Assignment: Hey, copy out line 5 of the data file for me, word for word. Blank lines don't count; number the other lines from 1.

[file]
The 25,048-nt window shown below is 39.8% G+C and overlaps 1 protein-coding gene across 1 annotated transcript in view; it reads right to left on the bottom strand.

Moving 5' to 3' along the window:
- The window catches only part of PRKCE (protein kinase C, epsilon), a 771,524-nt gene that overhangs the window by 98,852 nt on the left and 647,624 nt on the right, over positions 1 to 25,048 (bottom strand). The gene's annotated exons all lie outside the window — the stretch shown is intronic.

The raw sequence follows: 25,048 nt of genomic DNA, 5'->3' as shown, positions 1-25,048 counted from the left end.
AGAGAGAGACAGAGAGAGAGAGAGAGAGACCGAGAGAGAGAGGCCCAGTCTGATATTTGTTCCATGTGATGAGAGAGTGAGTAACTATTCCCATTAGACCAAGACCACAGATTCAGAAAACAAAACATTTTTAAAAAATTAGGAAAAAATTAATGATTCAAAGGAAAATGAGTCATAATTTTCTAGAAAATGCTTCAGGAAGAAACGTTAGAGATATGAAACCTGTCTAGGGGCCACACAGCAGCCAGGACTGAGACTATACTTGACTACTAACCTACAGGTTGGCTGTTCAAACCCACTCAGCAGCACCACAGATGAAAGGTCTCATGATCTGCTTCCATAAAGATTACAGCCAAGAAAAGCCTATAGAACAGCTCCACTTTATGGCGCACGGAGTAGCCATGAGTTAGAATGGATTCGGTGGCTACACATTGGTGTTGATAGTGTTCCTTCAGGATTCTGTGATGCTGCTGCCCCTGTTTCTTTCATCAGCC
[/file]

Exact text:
AGAGAGAGACAGAGAGAGAGAGAGAGAGACCGAGAGAGAGAGGCCCAGTCTGATATTTGTTCCATGTGATGAGAGAGTGAGTAACTATTCCCATTAGACCAAGACCACAGATTCAGAAAACAAAACATTTTTAAAAAATTAGGAAAAAATTAATGATTCAAAGGAAAATGAGTCATAATTTTCTAGAAAATGCTTCAGGAAGAAACGTTAGAGATATGAAACCTGTCTAGGGGCCACACAGCAGCCAGGACTGAGACTATACTTGACTACTAACCTACAGGTTGGCTGTTCAAACCCACTCAGCAGCACCACAGATGAAAGGTCTCATGATCTGCTTCCATAAAGATTACAGCCAAGAAAAGCCTATAGAACAGCTCCACTTTATGGCGCACGGAGTAGCCATGAGTTAGAATGGATTCGGTGGCTACACATTGGTGTTGATAGTGTTCCTTCAGGATTCTGTGATGCTGCTGCCCCTGTTTCTTTCATCAGCC